21. A filter as recited in claim 16, wherein said frequency selective gain determining immittance exhibits a high impedance in-band and a low impedance out-of-band.
22. A filter as recited in claim 1, wherein said forced-commutated bridge of bilateral switching elements includes field-effect transistors.
23. A circuit arrangement for providing RF selectively by frequency translation, said circuit arrangement comprising:
a) a frequency selective immittance network;
b) an RF amplifier having an RF integrated filter implemented therein, said RF amplifier having a gain affect port;
c) a bridge of bilateral switching devices, said bridge being coupled to said frequency selective immittance network and to said gain affect port of said RF amplifier; and
d) a RF local oscillator coupled to said bridge of bilateral switching devices, said RF local oscillator being operative to force commutate said bridge of bilateral switching devices whereby said frequency selective immittance network is coupled to the voltage and current associated with said gain affect port of said amplifier through said forced-commutated bridge translated down in frequency.
24. A circuit arrangement for providing RF selectivity by frequency translation as recited in claim 23, whereby said frequency selective immittance network is adapted to be operative in the baseband frequencies of the audio frequency region.
25. A circuit arrangement for providing RF selectivity by frequency translation as recited in claim 24, wherein said RF integrated filter includes:
i) a common emitter differential amplifier having first and second transistors; and
ii) an impedance coupled between the respective emitters of said first and second transistors whereby said common emitter differential amplifier is operative to have a large gain when in-band and a lesser gain when not in-band.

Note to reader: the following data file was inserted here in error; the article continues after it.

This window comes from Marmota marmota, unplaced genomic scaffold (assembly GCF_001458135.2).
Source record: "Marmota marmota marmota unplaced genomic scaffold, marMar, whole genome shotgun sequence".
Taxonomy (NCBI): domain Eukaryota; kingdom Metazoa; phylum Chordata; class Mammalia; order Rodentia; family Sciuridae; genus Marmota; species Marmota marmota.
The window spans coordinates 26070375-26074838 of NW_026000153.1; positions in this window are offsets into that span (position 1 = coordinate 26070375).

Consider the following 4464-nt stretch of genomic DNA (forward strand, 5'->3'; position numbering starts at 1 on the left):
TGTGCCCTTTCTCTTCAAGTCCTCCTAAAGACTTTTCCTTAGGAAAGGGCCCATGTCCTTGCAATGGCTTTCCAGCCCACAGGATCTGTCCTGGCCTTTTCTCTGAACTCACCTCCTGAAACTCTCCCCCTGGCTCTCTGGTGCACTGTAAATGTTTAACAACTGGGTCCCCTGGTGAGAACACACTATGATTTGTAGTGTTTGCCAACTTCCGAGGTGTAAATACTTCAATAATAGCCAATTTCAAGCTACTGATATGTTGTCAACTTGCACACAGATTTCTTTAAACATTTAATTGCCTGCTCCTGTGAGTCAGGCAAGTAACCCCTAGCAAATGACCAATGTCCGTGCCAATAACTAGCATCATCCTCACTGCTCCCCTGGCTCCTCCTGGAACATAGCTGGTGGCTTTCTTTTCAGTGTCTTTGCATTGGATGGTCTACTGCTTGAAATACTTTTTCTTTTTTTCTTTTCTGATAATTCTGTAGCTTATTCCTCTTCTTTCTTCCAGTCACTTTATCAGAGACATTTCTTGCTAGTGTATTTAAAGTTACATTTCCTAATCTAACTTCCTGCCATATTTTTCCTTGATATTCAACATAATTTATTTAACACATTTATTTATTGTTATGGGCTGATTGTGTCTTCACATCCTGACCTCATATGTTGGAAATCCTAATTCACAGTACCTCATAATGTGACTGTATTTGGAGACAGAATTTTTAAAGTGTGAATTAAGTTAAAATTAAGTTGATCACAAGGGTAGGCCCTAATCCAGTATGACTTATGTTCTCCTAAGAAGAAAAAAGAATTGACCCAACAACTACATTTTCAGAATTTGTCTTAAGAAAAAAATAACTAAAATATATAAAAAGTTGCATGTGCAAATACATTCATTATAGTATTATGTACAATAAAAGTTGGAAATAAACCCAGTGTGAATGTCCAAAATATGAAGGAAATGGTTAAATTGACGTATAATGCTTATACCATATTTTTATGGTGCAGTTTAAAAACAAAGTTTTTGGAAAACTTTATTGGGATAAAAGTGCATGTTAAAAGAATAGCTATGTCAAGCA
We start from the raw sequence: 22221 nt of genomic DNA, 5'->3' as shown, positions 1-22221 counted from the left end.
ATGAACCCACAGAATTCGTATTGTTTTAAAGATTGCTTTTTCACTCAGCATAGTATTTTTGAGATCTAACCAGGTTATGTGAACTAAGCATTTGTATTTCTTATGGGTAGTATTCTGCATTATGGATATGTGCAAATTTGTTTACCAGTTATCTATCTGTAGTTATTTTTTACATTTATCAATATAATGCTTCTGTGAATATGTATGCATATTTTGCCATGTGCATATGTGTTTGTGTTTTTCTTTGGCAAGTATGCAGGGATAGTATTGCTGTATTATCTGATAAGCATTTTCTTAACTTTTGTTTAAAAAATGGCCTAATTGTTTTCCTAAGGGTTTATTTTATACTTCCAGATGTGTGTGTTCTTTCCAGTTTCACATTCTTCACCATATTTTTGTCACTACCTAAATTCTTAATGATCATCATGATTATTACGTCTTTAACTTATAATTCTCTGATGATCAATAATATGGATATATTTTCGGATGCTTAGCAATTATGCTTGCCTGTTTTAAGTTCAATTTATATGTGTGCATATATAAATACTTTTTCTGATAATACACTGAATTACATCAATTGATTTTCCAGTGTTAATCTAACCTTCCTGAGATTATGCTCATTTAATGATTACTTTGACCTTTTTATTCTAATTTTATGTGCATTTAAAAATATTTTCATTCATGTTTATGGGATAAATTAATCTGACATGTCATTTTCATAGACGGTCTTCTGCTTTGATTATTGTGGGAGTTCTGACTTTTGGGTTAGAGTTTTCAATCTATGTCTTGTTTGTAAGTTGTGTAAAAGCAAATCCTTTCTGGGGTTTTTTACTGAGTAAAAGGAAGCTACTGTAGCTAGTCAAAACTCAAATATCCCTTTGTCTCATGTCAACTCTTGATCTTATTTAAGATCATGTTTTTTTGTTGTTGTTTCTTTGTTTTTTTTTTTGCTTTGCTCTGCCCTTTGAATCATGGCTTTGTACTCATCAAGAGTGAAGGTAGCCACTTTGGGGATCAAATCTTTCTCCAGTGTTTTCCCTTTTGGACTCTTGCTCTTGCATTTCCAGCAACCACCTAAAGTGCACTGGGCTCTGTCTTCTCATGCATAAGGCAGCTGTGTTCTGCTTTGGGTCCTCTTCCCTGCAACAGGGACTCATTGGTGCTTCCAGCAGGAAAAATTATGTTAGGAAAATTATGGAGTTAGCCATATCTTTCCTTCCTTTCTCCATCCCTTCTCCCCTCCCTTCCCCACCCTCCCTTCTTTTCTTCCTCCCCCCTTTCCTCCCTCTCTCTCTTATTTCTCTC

26. A circuit arrangement for providing RF selectivity by frequency translation as recited in claim 25, wherein said bridge of bilateral switching devices includes field effect transistors.
27. A circuit arrangement for providing RF selectivity by frequency translation as recited in claim 26, wherein the voltage and current of said frequency selective immittance network is defined by: ##EQU3## wherein -M<ωm <+M and ωm provides a band for which the frequency characteristic of an admittance function for said immittance network is defined.
28. A circuit arrangement for providing RF selectivity by frequency translation as recited in claim 27, wherein the commutating function of said bridge is defined by:
F.sub.lo (t)=COS ω.sub.c t
wherein ωc is the frequency of said RF local oscillator.
29. A circuit arrangement for providing RF selectivity by frequency translation as recited in claim 28, wherein the voltage and current input to said gain affect port of said RF amplifier are respectively defined by: ##EQU4##
US08/268,486 1994-06-30 1994-06-30 Frequency translated filter for a micro-miniature radio receiver Expired - Fee Related US5434541A (en)

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US08/268,486 US5434541A (en) 1994-06-30 1994-06-30 Frequency translated filter for a micro-miniature radio receiver
CA 2149682 CA2149682A1 (en) 1994-06-30 1995-05-18 Micro-miniature radio receiver
EP95304310A EP0690568A1 (en) 1994-06-30 1995-06-20 Frequency translated filter
JP7186545A JPH0865073A (en) 1994-06-30 1995-06-30 Filter for integrable rf amplifier